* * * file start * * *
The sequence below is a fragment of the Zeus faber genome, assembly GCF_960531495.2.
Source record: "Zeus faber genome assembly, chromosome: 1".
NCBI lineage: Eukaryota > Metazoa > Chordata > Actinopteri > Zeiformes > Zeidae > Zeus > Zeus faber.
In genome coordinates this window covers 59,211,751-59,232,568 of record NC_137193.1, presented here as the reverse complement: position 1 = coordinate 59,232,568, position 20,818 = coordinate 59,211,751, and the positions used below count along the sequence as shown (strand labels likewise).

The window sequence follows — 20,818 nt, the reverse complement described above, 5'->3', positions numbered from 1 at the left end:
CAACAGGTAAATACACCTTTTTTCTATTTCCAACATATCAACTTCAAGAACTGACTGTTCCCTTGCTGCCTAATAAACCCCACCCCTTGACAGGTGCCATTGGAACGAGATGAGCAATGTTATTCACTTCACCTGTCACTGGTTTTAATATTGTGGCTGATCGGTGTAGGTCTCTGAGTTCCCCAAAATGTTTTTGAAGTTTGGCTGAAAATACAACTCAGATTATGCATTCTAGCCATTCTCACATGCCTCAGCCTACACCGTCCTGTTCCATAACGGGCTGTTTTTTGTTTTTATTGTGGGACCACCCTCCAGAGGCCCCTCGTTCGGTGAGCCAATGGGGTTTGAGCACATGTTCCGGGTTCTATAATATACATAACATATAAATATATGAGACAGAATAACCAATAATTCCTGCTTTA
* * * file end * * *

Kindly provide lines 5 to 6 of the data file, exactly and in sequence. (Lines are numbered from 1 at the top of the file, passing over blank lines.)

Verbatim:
The window sequence follows — 20,818 nt, the reverse complement described above, 5'->3', positions numbered from 1 at the left end:
CAACAGGTAAATACACCTTTTTTCTATTTCCAACATATCAACTTCAAGAACTGACTGTTCCCTTGCTGCCTAATAAACCCCACCCCTTGACAGGTGCCATTGGAACGAGATGAGCAATGTTATTCACTTCACCTGTCACTGGTTTTAATATTGTGGCTGATCGGTGTAGGTCTCTGAGTTCCCCAAAATGTTTTTGAAGTTTGGCTGAAAATACAACTCAGATTATGCATTCTAGCCATTCTCACATGCCTCAGCCTACACCGTCCTGTTCCATAACGGGCTGTTTTTTGTTTTTATTGTGGGACCACCCTCCAGAGGCCCCTCGTTCGGTGAGCCAATGGGGTTTGAGCACATGTTCCGGGTTCTATAATATACATAACATATAAATATATGAGACAGAATAACCAATAATTCCTGCTTTA